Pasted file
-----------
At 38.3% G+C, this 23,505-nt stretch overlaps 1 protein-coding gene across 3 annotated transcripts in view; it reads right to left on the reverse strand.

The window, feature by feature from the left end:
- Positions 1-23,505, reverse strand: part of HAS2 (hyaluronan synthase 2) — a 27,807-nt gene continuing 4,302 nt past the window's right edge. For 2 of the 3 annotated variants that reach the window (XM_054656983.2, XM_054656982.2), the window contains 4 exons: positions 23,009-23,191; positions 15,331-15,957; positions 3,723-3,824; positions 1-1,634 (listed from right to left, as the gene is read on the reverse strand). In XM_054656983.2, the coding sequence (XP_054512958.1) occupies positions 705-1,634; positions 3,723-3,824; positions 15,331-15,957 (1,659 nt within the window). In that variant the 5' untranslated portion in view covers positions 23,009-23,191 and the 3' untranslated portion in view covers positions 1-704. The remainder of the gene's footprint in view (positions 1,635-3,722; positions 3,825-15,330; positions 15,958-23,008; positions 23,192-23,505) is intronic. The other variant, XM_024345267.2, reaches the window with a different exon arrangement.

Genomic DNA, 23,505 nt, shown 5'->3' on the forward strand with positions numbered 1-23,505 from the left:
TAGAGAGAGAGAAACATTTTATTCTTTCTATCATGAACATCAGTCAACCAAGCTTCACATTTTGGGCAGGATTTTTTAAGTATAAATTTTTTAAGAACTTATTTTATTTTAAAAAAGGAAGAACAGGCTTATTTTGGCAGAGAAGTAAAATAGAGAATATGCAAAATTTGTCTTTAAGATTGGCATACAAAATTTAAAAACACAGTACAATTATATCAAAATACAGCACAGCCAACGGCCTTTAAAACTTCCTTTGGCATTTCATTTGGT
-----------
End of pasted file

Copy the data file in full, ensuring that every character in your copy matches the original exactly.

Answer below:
At 38.3% G+C, this 23,505-nt stretch overlaps 1 protein-coding gene across 3 annotated transcripts in view; it reads right to left on the reverse strand.

The window, feature by feature from the left end:
- Positions 1-23,505, reverse strand: part of HAS2 (hyaluronan synthase 2) — a 27,807-nt gene continuing 4,302 nt past the window's right edge. For 2 of the 3 annotated variants that reach the window (XM_054656983.2, XM_054656982.2), the window contains 4 exons: positions 23,009-23,191; positions 15,331-15,957; positions 3,723-3,824; positions 1-1,634 (listed from right to left, as the gene is read on the reverse strand). In XM_054656983.2, the coding sequence (XP_054512958.1) occupies positions 705-1,634; positions 3,723-3,824; positions 15,331-15,957 (1,659 nt within the window). In that variant the 5' untranslated portion in view covers positions 23,009-23,191 and the 3' untranslated portion in view covers positions 1-704. The remainder of the gene's footprint in view (positions 1,635-3,722; positions 3,825-15,330; positions 15,958-23,008; positions 23,192-23,505) is intronic. The other variant, XM_024345267.2, reaches the window with a different exon arrangement.

Genomic DNA, 23,505 nt, shown 5'->3' on the forward strand with positions numbered 1-23,505 from the left:
TAGAGAGAGAGAAACATTTTATTCTTTCTATCATGAACATCAGTCAACCAAGCTTCACATTTTGGGCAGGATTTTTTAAGTATAAATTTTTTAAGAACTTATTTTATTTTAAAAAAGGAAGAACAGGCTTATTTTGGCAGAGAAGTAAAATAGAGAATATGCAAAATTTGTCTTTAAGATTGGCATACAAAATTTAAAAACACAGTACAATTATATCAAAATACAGCACAGCCAACGGCCTTTAAAACTTCCTTTGGCATTTCATTTGGT